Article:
Document Type


Publication Date




Publication Title

Computers in Human Behavior Reports




100165 (1-14)


This paper identifies opportunities for potential theoretical and practical improvements in employees' awareness of cybersecurity and their motivational behavior to protect themselves and their organizations from cyberattacks using the protection motivation theory. In addition, it contributes to the literature by examining additional variables and mediators besides the core constructs of the Protection Motivation Model (PMT). This article uses empirical data and structural equation modeling to test the antecedents and mediators of employees' cybersecurity motivational behavior. The study offers theoretical and pragmatic guidance for cybersecurity programs. First, the model developed in this study can partially explain how people may change their cybersecurity protection behavior about security threats and coping actions. Secondly, the result of the study indicates that security coping factors are reliable predictors in projecting individual intention to take protective measures. Third, organizational effort in combatting cyber threats and increasing employee awareness is significantly associated with the use of cyber threat coping processes. Additionally, several practical prescriptions are suggested based on gender, generations, and types of organizations. For example, government organizations have taken well-designed cybersecurity measures and developed detailed protocols to enhance employees’ motivational behavior. Finally, future cybersecurity training materials should adapt to the unique traits of different generations, especially the Gen Edge group and digital natives for all cybersecurity subjects.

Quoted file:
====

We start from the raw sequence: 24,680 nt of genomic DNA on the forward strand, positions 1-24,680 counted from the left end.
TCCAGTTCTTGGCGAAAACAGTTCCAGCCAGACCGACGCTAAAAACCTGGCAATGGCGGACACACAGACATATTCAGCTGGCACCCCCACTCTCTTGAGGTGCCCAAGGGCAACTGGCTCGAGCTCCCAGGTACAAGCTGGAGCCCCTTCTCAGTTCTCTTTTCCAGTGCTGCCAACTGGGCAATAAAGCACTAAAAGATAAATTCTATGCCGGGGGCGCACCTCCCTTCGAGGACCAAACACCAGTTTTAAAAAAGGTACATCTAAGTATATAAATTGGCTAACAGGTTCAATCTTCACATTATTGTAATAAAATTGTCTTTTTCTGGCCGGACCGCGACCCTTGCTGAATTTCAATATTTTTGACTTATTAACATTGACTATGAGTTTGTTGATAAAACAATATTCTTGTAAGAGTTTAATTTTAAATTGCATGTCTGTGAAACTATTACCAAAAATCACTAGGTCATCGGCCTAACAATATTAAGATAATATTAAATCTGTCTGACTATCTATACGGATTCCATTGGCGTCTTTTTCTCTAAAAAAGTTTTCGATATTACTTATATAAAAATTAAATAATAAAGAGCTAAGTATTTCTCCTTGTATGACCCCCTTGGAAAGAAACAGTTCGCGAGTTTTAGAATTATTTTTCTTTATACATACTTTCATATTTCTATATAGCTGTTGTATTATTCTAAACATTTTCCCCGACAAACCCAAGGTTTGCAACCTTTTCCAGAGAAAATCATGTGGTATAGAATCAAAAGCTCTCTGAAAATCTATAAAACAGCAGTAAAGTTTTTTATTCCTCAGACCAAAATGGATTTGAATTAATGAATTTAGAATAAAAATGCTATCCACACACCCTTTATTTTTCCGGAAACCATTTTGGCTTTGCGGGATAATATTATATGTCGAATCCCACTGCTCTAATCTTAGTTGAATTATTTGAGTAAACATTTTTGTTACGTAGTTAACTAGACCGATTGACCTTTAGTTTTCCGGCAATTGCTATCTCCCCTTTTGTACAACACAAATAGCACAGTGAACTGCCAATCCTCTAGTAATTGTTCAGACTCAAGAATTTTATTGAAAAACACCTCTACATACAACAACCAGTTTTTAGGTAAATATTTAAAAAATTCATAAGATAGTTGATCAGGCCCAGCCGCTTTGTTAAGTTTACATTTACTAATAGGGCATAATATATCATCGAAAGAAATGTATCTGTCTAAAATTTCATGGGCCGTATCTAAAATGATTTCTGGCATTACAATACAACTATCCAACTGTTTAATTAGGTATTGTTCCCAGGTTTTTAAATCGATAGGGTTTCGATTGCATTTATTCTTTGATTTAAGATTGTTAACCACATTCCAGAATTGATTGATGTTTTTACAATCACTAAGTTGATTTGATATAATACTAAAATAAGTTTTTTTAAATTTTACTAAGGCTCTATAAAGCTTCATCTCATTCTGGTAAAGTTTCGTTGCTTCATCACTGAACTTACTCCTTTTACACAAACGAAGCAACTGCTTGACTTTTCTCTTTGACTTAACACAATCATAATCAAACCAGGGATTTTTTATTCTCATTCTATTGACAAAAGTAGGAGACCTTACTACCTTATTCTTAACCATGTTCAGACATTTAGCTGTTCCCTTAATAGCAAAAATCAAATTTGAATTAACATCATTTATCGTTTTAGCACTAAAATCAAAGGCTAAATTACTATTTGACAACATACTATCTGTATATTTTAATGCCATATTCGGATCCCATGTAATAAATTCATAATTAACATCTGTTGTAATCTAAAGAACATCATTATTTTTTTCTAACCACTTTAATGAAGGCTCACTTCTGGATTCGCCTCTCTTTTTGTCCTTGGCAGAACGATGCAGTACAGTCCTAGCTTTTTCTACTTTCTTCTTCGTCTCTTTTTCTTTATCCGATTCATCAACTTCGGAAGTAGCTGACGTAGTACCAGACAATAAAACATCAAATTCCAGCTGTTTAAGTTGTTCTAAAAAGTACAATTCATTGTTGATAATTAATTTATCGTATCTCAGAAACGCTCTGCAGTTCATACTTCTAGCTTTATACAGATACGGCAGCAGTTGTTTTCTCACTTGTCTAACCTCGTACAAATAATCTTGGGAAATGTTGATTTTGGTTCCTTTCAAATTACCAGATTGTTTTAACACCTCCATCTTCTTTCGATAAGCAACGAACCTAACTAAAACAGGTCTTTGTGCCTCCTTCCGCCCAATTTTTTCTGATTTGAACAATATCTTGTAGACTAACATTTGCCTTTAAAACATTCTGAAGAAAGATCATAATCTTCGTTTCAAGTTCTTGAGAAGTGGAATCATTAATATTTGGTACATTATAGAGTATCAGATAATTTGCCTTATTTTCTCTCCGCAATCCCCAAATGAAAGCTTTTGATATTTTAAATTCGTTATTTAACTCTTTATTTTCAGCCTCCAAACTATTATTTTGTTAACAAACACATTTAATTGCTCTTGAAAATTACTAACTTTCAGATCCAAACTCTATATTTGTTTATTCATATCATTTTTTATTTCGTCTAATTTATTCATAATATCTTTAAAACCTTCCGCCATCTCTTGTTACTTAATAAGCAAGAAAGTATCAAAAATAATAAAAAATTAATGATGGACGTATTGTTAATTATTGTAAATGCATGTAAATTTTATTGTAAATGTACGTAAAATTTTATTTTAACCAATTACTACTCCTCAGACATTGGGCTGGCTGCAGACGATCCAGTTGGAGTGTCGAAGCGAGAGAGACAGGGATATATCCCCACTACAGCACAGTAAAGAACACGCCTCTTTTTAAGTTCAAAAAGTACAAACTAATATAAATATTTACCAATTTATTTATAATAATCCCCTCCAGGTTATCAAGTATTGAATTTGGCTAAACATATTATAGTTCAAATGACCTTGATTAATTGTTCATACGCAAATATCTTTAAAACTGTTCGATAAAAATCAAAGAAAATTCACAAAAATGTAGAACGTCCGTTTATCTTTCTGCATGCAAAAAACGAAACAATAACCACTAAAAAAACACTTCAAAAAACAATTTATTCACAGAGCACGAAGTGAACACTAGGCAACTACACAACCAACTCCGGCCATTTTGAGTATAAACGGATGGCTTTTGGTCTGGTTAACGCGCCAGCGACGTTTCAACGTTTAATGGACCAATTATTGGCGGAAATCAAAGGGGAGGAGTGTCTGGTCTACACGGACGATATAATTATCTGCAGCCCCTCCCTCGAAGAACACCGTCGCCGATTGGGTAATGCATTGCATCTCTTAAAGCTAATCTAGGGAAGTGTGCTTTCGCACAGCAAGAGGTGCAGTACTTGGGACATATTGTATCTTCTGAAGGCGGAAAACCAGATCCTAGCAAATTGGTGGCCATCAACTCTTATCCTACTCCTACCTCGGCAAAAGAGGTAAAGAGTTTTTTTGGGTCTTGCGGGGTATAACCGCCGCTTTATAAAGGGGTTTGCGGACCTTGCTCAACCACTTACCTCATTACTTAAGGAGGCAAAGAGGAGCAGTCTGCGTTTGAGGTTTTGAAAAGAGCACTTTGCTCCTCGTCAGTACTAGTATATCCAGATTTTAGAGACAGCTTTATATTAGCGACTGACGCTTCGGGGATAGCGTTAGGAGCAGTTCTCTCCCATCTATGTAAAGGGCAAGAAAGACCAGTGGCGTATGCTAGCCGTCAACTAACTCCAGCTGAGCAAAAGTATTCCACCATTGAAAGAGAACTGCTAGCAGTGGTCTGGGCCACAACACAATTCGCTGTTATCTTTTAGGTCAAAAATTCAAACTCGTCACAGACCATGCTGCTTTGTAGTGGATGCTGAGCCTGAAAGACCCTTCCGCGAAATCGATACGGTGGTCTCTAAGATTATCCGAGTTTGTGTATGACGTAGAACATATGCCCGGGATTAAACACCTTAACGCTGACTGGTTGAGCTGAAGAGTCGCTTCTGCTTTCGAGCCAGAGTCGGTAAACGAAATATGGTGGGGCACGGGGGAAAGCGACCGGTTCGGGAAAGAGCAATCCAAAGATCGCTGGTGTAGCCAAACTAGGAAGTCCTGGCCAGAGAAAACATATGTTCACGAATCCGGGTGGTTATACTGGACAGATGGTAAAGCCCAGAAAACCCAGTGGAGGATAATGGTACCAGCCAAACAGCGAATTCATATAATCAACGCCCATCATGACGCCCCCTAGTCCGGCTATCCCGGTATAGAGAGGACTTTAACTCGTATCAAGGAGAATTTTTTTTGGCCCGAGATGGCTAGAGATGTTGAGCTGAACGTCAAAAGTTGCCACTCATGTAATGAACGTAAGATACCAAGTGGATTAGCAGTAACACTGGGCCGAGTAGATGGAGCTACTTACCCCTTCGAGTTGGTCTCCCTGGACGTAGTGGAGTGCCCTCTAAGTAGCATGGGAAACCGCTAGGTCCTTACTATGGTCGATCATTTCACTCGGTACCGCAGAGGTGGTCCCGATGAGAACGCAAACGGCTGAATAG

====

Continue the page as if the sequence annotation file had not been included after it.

© 2021 Elsevier Ltd.

This is an open access article under the Attribution-NonCommercial-NoDerivatives 4.0 International (CC BY-NC-ND 4.0).

Original Publication Citation

Li, L., Xu, L., & He, W. (2022). The effects of antecedents and mediating factors on cybersecurity protection behavior. Computers in Human Behavior Reports, 5, 1-14, Article 100165.